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Hedgehog Productions

Research Projects

Archival, internet and library sleuthing

Research is not just about finding information, it is about finding the right information, verifying it,
interpreting it and then delivering it in a format that can be used for a variety of purposes by the client.
Good research — carefully gathered and assessed — should be the foundation of every editorial project.

St. Patricks Church
The Project:
A House Worthy of God, 80 pages, 2006
The Client: St. Patrick’s Roman Catholic Church, Napanee, ON (Kingston Archdiocese)
Assignment: Find the human stories hidden inside a 150-year-old church built in the town’s Upper Canadian heyday.
Approach: Context is everything so the first step was to acquire  background knowledge of the local community history before delving into the individual stories of the families and clergy who built the simple but beautiful church. After taking an inventory of the names of the church founders, the donors of the stained glass windows and the parish priests, I delved into church records, census data, newspaper accounts, birth and death certificates, gravestones and other archival documents to gradually flesh out the stories of people who had been long forgotten.
Favourite discovery: One of the windows was donated in 1900 by a protestant and dedicated to his protestant parents. The donation made sense when records showed that his wife was Roman Catholic.

Photograph: St. Patrick's Church, Napanee. Courtesy of Vern McGrath.

The Project: Cultivating the Wilderness, 80 pages, 2005
The Client: County of Lennox & Addington, Napanee, ON
Assignment: Trace the early family history of the Parrott clan who had long since left the county for greener pastures.
Approach: Neither the client nor the Parrott descendants had much information about the family’s origins. But records at both the Public Archives (Ottawa) and Queen’s University Archives (Kingston) revealed that James Parrott had a remarkable life. He started on the Atlantic coast near Boston, moved to a farmstead near Albany, NY, then to loyalist refugee camps in Quebec before ending up on the shores of a bay in eastern Ontario that still bears his name. The colourful story was revealed through land grant and registry records, wills, business accounts, census returns, newspaper stories and military records.
Favourite discovery: A 1781 military report by James Parrott in his role as a spy for the British. The handwritten notes describe a raid deep into American territory during which Parrott shot a former neighbour in his own kitchen.

Photograph: Jonathan Marcus Parrott, circa. 1880. Courtesy of the Parrott Foundation.

The Project: A Biography of Ontario’s First Provincial Archivist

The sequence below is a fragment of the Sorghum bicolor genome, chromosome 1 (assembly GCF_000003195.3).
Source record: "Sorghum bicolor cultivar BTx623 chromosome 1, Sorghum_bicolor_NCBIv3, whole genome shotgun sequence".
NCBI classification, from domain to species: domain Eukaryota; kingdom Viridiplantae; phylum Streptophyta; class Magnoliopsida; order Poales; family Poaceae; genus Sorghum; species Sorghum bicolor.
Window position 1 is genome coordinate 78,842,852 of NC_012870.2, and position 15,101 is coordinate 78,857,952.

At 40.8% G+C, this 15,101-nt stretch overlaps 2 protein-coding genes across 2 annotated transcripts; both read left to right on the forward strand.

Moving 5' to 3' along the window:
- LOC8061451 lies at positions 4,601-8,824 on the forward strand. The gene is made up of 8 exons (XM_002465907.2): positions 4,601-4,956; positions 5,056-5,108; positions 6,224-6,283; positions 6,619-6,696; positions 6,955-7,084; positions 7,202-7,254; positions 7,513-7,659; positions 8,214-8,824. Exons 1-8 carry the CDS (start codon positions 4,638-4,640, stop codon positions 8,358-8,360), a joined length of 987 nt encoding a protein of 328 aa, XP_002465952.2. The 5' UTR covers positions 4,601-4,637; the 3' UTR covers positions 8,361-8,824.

The Client: Archives of Ontario, Toronto, ON
Assignment: Research the life of Alexander Fraser (1858-1936) in preparation for an entry in the Canadian Dictionary of Biography.
Approach: The Archives held Fraser’s personal papers but little had been written about him and much of what was written was in error —including his date of birth. Several days of reading speeches, letters, memoes and essays provided sufficient information to create an informative profile that showed how he grew into his job and influenced archival policy during his 33-year tenure.
Favourite discovery: An urgent love letter written by Fraser’s young bride three days before the pair eloped in 1889.

Photograph: Alexander Fraser, circa. 1910. Courtesy of the Archives of Ontario.

The Project: Commemoration of an unknown aboriginal serviceman
The Client: National Capital Commission, Ottawa
Assignment: Identify a Canadian aboriginal serviceman from the Second World War whose body was never recovered so that his story could be told at the National War Memorial.
Approach: This started as an interesting research challenge because there was no guarantee that Canada had actually lost any aboriginal servicemen whose bodies were not recovered. Common sense suggested searches of Air Force casualties were most likely (aboriginals were not allowed in the navy during the war). Luck and persistence on a long internet search revealed the name of only one airman from an Ontario native reserve who was lost in 1943 somewhere over the English Channel. Armed with Elmer Paudash’s name, it was then possible to track details of his military training and details of his family history.
Favourite discovery: Paudash was descended from a long line of warrior chiefs and had an uncle and grandfather who served during the First World War with distinction.

Photograph: National War Memorial, Ottawa. By Frank B. Edwards

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